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S&P Dow Jones to remove 21 Chinese firms from indices after US blacklisting

S&P DJI said it would remove A-shares, H-shares and ADRs of 10 companies including Hikvision and Semiconductor Manufacturing International Corp from all equity indices prior to the market open on December 21

twitter-logoReuters | December 10, 2020 | Updated 14:46 IST
S&P Dow Jones to remove 21 Chinese firms from indices after US blacklisting
S&P DJI said said it will also remove 11 securities issued by Chinese companies from its fixed income indices before January 1

S&P Dow Jones Indices said on Thursday it would remove Chinese companies including Hikvision from its products, becoming the latest index provider to do so following a Trump administration order restricting purchases of their shares.

S&P DJI said it would remove A-shares, H-shares and ADRs of 10 companies including Hikvision and Semiconductor Manufacturing International Corp from all equity indices prior to the market open on December 21.

The company said it will also remove 11 securities issued by Chinese companies from its fixed income indices before January 1.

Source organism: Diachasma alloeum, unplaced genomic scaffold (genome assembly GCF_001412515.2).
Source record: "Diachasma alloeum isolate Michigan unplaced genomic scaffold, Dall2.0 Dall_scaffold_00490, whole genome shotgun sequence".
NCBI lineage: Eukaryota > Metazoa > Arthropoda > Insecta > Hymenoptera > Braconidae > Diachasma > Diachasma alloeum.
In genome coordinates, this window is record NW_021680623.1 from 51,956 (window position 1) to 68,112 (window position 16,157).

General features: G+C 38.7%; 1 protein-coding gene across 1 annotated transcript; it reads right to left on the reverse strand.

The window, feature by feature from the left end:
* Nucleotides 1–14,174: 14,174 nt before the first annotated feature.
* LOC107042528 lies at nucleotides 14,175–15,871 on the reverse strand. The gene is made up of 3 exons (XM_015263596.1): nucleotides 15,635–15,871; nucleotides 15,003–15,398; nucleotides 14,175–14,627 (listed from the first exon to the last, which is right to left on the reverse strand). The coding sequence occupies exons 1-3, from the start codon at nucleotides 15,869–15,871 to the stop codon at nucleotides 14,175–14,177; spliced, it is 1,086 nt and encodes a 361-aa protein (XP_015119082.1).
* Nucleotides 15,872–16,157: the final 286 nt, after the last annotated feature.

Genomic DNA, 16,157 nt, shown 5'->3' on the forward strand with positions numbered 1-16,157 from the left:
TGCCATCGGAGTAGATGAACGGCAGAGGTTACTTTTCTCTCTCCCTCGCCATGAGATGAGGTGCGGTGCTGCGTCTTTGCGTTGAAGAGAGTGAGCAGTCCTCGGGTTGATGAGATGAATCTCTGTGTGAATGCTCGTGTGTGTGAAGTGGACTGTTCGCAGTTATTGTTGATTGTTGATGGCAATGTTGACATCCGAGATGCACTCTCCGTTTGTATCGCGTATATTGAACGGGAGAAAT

Hikvision and SMIC did not immediately respond to a request for comment.

"The order ... may impact the ability of market participants to replicate S&P DJI Equity and Fixed Income indexes containing securities affected by the order," S&P DJI said in a statement.

Kiyoshi Ishigane, chief fund manager at Mitsubishi UFJ Kokusai Asset Management in Tokyo, said that funds following the S&P indices "will have to sell. This goes beyond the routine annual changes to names on the index."

"Once the passive funds start selling, the active funds will be inclined to do the same."

S&P DJI's move comes after index provider FTSE Russell said last week that it would remove eight Chinese firms from its products to comply with the US executive order, which barred U.S. investors from buying securities of blacklisted firms starting in November 2021.

The company said it had acted on feedback from index subscribers and other stakeholders.

The executive order, unveiled in November and first reported by Reuters, is designed to deter US investment firms, pension funds and others from buying shares of Chinese companies designated by the Defense Department as backed by the Chinese military.

Hikvision previously said that the U.S. order's decision to pursue it was "groundless".

Hikvision shares in Shenzhen gained more than 4% in early afternoon trade on Thursday after the S&P DJI announcement. SMIC's Shanghai shares rose 1.01% and its H-shares fell 0.45% in Hong Kong.

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